#5: 2018- The Year of Next Gen Drug Safety and Pharmacovigilance 2.0



We have a tradition in the RxView blog of starting each new year by asking if the year ahead will be “The Year of Drug Safety” or “The Year of Healthcare Technology”. We typically lay out a few thoughts on why the year ahead has the potential to be a big year.

This year feels different. Maybe it’s the incredible bull market that has inflated our confidence or the fact that my colleague Jim Davis feels that it is a foregone conclusion that the Philadelphia Eagles will finally win the Super Bowl (sorry Jim, that’s ridiculous!). Or perhaps it’s the fact that our client roster keeps growing, Evidex keeps getting more valuable to our users every day, and key industry opinion leaders are confirming that our vision is THE path forward. Whatever the reason, I’m willing to be a bit bolder this year.

2018 WILL BE the year that the pharmacovigilance industry embraces the next generation of drug safety data, analytics, and software; What we call Pharmacovigilance 2.0. READ MORE


Wow! We made some big predictions at the start of the year... and NAILED them! Not only did the Philadelphia Eagles WIN THE SUPER BOWL (!!!!!) but Pharmacovigilance 2.0 seemed to really come into its own. 


#4: Can Modern Analytics be Forced into Traditional Pharmacovigilance Workflow Tools?



Modern pharmacovigilance departments today do more than process and review ICSRs. They are involved in the entire lifecycle of a drug, providing vital data points and analysis that inform everything from clinical trial design to commercial planning to post-market safety surveillance. In order to perform well, pharmacovigilance and safety science teams require access to an array of data and the analytics to make sense of those data. The insights gained from unique combinations of clinical and real world data drive signal detection, epidemiological research, and evidence generation, all of which support organization-wide decisions.

The problem is that drug safety insights are hard to obtain and teams often get caught in a "paralysis by analysis" trap. READ MORE


The title was a bit of rhetorical question, the obvious answer is "no". Complex data integrations and modern analytics can't sit on top of traditional workflow tools. In a data-first world, those workflow tools need to be built in and around the data and analytics that drive decision making.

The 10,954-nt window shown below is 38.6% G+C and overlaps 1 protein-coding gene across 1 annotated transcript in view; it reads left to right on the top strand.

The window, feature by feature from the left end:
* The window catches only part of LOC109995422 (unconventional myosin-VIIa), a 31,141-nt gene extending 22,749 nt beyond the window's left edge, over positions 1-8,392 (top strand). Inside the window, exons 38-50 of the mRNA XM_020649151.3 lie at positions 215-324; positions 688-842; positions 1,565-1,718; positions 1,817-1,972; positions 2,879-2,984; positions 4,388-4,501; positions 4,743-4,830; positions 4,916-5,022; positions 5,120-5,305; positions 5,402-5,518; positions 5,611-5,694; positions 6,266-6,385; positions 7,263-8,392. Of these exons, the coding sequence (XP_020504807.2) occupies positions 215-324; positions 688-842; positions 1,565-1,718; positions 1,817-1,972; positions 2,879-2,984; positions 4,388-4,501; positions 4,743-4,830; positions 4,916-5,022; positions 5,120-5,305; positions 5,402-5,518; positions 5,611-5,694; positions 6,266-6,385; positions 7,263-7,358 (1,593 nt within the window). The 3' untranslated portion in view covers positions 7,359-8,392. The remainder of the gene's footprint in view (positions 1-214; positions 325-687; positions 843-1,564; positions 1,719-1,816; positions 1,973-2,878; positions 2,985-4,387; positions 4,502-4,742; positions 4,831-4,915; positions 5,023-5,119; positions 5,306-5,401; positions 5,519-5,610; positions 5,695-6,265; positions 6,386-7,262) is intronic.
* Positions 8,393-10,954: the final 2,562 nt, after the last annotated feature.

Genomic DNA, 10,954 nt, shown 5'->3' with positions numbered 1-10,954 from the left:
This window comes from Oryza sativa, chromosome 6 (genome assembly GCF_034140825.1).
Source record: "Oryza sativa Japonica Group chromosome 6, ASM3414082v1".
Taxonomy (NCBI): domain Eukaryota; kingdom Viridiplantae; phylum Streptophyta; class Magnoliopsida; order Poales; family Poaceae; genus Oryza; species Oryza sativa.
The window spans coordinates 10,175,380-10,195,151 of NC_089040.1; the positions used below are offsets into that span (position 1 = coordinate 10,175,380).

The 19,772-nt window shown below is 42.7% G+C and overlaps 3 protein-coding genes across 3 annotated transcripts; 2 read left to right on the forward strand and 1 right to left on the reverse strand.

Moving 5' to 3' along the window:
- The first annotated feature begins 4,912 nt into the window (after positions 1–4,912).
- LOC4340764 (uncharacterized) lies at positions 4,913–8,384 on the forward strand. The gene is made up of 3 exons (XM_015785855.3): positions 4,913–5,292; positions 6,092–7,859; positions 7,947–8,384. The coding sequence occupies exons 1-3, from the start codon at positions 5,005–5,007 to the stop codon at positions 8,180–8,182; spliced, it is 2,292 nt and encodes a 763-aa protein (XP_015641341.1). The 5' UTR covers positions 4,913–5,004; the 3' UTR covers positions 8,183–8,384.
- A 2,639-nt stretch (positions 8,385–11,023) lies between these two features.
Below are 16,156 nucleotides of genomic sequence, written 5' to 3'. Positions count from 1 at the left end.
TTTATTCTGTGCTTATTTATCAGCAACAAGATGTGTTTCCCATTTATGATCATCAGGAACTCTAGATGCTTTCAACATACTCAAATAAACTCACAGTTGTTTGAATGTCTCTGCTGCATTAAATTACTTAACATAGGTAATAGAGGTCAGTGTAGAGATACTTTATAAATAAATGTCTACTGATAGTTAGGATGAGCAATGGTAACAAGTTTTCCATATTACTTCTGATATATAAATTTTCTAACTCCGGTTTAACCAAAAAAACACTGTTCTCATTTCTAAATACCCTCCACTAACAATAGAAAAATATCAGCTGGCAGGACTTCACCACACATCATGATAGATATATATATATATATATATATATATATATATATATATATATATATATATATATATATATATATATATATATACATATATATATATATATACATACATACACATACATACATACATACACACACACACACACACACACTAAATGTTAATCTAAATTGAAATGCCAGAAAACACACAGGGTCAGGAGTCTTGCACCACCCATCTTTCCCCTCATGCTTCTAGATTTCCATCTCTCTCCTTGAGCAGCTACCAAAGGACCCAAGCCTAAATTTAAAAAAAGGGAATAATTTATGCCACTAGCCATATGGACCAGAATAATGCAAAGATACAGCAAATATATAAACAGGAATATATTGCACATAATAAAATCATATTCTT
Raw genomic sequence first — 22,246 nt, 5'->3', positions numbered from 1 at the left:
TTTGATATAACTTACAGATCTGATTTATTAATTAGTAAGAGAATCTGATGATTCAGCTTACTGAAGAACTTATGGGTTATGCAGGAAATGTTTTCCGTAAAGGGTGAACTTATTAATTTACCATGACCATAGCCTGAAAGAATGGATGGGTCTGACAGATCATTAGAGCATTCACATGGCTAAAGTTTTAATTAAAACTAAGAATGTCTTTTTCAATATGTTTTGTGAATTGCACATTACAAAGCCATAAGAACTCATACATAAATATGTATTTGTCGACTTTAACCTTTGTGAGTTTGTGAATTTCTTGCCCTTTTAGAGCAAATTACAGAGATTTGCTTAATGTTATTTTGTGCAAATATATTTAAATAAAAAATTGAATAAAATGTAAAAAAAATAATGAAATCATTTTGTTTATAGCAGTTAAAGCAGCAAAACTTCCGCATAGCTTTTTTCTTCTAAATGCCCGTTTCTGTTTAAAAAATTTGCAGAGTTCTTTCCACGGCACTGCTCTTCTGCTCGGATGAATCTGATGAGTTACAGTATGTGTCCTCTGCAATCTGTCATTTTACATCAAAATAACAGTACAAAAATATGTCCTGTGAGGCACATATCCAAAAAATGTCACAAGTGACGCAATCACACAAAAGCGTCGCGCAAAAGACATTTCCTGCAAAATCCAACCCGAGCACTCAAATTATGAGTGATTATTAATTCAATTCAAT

#3: The Evolution of Pharmacovigilance Software



I recently wrote an article for PharmExec called Pharmacovigilance Software is Having its “Salesforce” Moment. It discusses how the market for pharmacovigilance software is starting to catch up to other verticals through disruption by technological innovation. I argue that the barriers that were in place such as drug safety’s role as a cost center and the difficulty of accessing data are breaking down. And the result is that there are now choices in the pharmacovigilance software market that weren’t available just a few years ago.

After re-reading the article, I think there is an important, key point that got lost and could use further definition. The concept of the evolution of software from a “system of record”, to a “system of engagement”, to a “system of intelligence”, and why that evolution is so important. READ MORE. 


The theme of software evolution and how pharmacovigilance analytics is a revenue driver has truly resonated with our current and prospective clients. Helping PV to break out of the cost center, low value area of the curve is something the entire industry will continue to work towards in 2019 and beyond. 


#2: Depression as a Drug Side Effect: A Quick FAERS Analysis



A study published Tuesday in the Journal of the American Medical Association found that people who take at least one of the 200 drugs that list depression as a side-effect are, in fact, more likely to be depressed. The study, which included 26,192 adults who participated in the National Health and Nutrition Examination Survey, does not prove a causal effect, but the association is striking. 

Below are screen shots taken directly from Evidex that highlight analysis on depression, as a drug adverse event. READ MORE.


The JAMA study on depression as as drug side effect highlights the important work that pharmacovigilance professionals do on a daily basis. More work needs to be done to better understand the association. 

#1: Social Media Monitoring for Pharmacovigilance and Drug Safety



It is now well established that the rapid expansions of the internet and computing power have opened up the use of social media and Internet forums for pharmacovigilance. These sources contain untapped, albeit noisy, safety and benefit information. As noted in Social Media Listening for Routine Post-Marketing Safety Surveillance, published in the journal Drug Safety, methods exist to reduce noise and make the data suitable for post-marketing safety surveillance. However, the use of these data to date have been constrained by limitations in how to best implement novel methods without disrupting traditional signal detection management and evaluation work flow. READ MORE.


The popularity of this post shows that methods for incorporating social media monitoring into pharmacovigilance workflow is still an open question in many researchers' minds. The partnership created between Advera and Booz Allen is key to enabling the industry to implement social media monitoring into pharmacovigilance workflows. 

Topics: Pharmacovigiance 2.0

Jim Davis

Written by Jim Davis

As Executive Vice President, Jim is responsible for the commercialization strategy for Advera Health Analytics.